Published annually, the Prospect Handbook contains the Top 30 prospects for each organization in Major League Baseball as evaluated by the staff of Baseball America.
The book contains a full page spread on the #1 prospect in each organization, shows a thumbnail photo of each of the top 10 prospects, with a bio and brief scouting report on every one of the 30 listed.
A new feature with the 2012 edition is the inclusion of both a scouting numerical “grade” and a “risk factor” for each evaluated prospect.
The scouting grade will reflect the state of the player’s current physical skills. The risk factor will show whether that player is more likely at this stage of his career to maximize those skills and to reach his potential.
The scouting grade is based on the traditional baseball 20-80 ‘OFP’ (Overall Future Potential) formula in which players are rated on their power, hitting ability, arm, base running/speed, and fielding ability.
The highest ranked players, those in the 75-80 range of the scale, are impact talents that can change the face of an organization. Most prospects will fall into the 50-55 range. You will rarely see players at a 30-35 or lower level make it into the book.
The risk factor was developed by the folks at Baseball America, and includes ratings of “Safe”, “Low”, “Medium”, “High” and “Extreme” that will reflect their opinion as to how likely it is that a player with a certain skill set is to maximize his potential and translate those skills to the big league level.
A “Safe” player is one that has already demonstrated they can play in ‘The Show, and only four players were given this rating in this initial roll-out of the designations.
At the current time, almost all talent evaluators in baseball would be in agreement that the top 3 prospects in the game overall are outfielders Bryce Harper of the Washington Nationals and Mike Trout of the Los Angeles Angels, and pitcher Matt Moore of the Tampa Rays. Trout and Moore were 2 of the 4 players awarded the “Safe” designation, because each player has performed at the MLB level and has shown that his skills do indeed translate to that level of play.
The highest-rated overall prospect is Harper of the Nats. Well known by baseball insiders for years, and by even the most casual fans by this point, Harper was a Sports Illustrated cover subject back in June of 2009 when he was just 16 years old.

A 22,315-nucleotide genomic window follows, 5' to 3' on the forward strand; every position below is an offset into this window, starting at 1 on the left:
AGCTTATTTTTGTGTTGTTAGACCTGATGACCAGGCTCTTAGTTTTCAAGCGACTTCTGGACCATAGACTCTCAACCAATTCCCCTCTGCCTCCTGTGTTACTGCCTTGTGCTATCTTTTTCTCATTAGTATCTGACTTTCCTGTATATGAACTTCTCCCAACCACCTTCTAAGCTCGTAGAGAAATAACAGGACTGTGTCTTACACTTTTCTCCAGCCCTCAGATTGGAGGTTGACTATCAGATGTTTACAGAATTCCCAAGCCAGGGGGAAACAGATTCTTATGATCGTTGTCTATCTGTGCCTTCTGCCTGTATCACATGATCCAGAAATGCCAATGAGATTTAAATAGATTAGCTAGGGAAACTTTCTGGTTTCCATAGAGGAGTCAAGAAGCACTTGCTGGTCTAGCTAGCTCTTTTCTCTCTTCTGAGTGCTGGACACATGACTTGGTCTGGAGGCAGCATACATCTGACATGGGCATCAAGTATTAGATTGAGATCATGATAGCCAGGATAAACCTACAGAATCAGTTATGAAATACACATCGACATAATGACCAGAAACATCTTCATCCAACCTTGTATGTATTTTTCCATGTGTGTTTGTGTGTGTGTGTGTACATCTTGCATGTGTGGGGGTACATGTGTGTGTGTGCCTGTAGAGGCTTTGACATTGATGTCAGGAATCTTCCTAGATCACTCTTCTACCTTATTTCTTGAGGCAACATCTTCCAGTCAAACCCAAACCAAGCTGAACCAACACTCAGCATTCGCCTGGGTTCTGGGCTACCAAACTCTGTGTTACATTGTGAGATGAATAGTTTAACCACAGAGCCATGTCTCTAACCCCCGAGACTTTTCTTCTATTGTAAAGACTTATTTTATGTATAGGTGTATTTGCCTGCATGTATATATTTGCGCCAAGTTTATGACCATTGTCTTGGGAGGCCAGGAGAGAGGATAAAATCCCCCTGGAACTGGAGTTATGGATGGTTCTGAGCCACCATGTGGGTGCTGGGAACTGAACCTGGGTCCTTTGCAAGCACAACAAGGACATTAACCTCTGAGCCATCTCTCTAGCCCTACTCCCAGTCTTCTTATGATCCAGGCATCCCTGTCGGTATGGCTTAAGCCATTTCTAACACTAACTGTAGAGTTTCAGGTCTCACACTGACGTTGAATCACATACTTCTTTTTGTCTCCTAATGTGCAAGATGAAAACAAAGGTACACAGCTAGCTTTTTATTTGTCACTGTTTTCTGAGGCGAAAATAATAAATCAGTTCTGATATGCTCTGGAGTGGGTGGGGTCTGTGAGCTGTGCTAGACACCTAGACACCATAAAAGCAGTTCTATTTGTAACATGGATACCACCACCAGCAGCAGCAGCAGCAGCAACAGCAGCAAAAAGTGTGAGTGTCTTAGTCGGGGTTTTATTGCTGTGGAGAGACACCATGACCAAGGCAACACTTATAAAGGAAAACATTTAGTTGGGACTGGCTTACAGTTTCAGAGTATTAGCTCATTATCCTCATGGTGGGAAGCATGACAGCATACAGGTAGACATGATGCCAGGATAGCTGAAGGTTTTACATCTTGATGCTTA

Now still just 19, Harper is poised to become the latest teenage phenom to take the big league stage. His prodigious power and overall skill set have led Baseball America to hand him their only ’80’ grade. Coupled with a “Low” risk factor, only some freak injury would appear to be standing between this young man and baseball immortality.
Baseball America is the single most respected publication in the game today in the area of young player information. The writers and researchers key on the minor leagues, college and high school ball, the business side of the game, and stories of general interest in the sport.
Baseball American also covers foreign leagues to keep fans and insiders alike abreast of the latest news and information on players and teams overseas. Of course, there is some Major League Baseball coverage as well, particularly when it comes to the annual First Year Player Draft.
The 2012 Baseball America Prospect Handbook is available at this time through their website at http://www.baseballamerica.com for the price of $32.95, and ordering through them also gets you their upcoming ‘Top 100 Prospects’ issue and a bonus supplement showing extra prospects for each organization that just missed the Top 30 lists.
The book will be available in a few weeks through places such as Amazon and in book stores. Wherever you prefer, if you are a baseball fan, make sure that you pickup the book, and while you’re at it, get a subscription to the magazine, the website, or both.
The input of Will Lingo, Jim Callis, John Manuel, J.J. Cooper and others from BA will undoubtedly increase your own knowledge of the game. Baseball America and it’s publications are must-haves for anyone who wants to call themselves a true baseball fan.